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Wagner Says County’s Ethics And Disclosure Process Is Broken

Katie Blackley
90.5 WESA


Allegheny County Controller Chelsa Wagner wants an overhaul of the county’s ethics and disclosure process.

In an independent report over a two-year time period, Wagner said her office found multiple deficiencies in the county’s ethics code, which was enacted in 2001.

One such issue involves the Accountability, Conduct and Ethics Commission created to enforce the ethics code. Wagner said the commission lacks both independence and funding from the county.

For example, potential violations must be reported to the county manager, as well as the commission. Wagner found this mandate problematic, as it could lead to a lack of confidentiality and create conflicts of interest.

Allegheny County Spokeswoman Amie Downs said the county office had no comment.

In addition, the commission is made up of volunteer members who operate with no staff or solicitor. Wagner said the lack of resources prevents the commission from being completely autonomous.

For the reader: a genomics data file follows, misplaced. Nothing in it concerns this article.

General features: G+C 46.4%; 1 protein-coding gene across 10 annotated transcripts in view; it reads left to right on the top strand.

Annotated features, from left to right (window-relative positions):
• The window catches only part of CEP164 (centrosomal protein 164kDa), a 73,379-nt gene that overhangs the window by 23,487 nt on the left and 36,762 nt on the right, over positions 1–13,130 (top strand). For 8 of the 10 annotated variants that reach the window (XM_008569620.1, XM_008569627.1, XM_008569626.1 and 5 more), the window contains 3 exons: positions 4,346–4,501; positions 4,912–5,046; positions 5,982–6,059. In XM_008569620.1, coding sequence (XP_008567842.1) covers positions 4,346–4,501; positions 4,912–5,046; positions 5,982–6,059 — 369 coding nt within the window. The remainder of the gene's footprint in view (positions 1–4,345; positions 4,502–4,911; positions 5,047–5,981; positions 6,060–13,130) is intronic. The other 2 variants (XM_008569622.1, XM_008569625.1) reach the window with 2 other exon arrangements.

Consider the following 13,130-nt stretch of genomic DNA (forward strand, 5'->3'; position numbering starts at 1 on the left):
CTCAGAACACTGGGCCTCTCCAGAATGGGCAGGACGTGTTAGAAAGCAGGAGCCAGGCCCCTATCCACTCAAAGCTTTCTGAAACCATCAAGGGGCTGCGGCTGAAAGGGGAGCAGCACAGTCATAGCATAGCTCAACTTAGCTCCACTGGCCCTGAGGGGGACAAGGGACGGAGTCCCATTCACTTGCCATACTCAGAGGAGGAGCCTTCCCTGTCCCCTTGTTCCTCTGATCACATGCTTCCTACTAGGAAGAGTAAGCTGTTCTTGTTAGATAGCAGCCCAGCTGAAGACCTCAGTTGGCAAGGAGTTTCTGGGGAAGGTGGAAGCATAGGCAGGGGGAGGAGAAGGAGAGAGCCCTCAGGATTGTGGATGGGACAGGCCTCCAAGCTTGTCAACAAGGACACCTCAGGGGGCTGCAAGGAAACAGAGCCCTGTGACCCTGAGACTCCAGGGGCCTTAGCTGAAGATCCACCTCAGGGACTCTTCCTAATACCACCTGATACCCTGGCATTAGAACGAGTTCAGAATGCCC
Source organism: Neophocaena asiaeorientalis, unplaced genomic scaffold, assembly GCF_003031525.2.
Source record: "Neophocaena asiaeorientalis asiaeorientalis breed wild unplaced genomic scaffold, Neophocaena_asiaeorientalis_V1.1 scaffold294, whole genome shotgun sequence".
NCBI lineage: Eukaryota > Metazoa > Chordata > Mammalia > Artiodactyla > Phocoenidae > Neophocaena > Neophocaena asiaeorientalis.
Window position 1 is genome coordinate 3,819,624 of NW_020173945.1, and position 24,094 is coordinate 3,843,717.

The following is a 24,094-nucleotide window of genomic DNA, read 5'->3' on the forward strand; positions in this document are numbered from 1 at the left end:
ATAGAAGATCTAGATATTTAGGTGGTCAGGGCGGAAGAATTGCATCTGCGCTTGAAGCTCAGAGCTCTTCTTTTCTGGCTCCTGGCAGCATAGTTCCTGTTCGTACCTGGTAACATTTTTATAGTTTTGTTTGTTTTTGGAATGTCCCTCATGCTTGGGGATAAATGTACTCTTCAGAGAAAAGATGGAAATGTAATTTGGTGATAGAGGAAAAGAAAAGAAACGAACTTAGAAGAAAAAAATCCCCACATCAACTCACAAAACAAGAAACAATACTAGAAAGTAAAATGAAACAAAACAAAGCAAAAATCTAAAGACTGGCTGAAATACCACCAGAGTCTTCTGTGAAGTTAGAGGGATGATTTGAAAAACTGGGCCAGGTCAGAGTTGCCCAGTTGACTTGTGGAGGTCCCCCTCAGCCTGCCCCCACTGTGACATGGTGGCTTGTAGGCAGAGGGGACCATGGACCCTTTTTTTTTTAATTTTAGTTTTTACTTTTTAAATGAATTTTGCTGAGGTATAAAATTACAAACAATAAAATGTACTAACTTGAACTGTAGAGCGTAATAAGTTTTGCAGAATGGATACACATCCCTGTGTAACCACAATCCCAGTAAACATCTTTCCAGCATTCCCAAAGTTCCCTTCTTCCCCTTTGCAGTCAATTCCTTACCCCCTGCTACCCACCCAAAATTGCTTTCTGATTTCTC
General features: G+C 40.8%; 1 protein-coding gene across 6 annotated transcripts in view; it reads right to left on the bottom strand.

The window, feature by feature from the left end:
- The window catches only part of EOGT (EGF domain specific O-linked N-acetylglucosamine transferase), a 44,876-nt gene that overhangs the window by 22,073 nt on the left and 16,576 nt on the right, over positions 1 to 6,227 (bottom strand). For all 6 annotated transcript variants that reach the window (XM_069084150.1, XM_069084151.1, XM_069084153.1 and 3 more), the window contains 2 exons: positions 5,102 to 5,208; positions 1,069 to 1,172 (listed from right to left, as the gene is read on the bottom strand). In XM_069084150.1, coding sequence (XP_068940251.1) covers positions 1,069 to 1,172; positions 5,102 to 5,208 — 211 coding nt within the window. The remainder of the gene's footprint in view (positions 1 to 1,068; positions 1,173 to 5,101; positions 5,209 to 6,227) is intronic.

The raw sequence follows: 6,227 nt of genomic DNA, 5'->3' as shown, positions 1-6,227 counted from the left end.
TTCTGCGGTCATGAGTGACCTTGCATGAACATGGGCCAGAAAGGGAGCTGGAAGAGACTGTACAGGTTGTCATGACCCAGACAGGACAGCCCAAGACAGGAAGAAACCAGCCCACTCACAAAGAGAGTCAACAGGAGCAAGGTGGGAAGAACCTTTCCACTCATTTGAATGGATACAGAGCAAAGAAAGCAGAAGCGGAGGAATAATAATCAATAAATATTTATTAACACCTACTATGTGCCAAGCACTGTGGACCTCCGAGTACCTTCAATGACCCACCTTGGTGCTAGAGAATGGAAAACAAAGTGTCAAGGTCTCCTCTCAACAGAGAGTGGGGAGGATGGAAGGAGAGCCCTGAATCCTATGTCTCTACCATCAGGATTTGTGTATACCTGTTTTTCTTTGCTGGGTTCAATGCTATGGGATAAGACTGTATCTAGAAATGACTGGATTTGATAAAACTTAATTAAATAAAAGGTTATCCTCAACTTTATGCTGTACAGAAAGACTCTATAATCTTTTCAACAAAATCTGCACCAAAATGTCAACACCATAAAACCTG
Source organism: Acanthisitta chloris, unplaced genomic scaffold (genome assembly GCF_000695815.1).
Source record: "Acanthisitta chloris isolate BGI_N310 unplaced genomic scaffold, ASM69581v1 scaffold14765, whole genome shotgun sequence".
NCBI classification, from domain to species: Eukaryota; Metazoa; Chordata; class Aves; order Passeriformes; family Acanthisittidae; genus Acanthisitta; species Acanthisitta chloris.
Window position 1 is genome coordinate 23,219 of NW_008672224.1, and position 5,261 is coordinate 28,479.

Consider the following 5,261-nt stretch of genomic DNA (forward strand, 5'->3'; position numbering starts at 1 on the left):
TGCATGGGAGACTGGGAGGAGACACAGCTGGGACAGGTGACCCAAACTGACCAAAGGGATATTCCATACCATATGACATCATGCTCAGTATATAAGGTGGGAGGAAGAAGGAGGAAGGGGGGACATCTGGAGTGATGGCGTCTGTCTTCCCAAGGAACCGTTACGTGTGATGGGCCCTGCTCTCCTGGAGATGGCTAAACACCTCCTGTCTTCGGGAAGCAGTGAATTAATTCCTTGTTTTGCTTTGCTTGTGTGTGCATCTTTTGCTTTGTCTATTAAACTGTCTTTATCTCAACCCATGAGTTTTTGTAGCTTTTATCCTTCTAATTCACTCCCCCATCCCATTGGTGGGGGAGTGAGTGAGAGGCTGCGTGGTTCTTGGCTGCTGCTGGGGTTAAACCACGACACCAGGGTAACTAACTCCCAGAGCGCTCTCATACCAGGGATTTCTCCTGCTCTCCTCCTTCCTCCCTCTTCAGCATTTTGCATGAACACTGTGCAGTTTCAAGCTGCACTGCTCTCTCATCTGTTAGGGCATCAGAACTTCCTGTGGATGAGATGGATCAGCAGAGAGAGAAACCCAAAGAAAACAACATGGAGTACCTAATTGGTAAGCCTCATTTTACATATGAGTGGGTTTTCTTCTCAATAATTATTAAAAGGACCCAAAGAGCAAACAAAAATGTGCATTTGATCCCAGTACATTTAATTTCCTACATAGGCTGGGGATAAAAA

Wagner also recommended that the county start providing routine, mandatory ethics training to its employees.

“If you are a county employee or a manager of a department, the only time that you have any sort of ethics training is when you’re first hired,” she said.

Wagner said her next step is to talk more with Allegheny County Executive Fitzgerald and the county council about enacting legislation to reflect these changes.

“We need it today, we needed it yesterday,” she said. “This is really all about how government operates, and we can’t be a modern government, expecting Allegheny County to move forward, if our ethics procedures are not reflecting that.”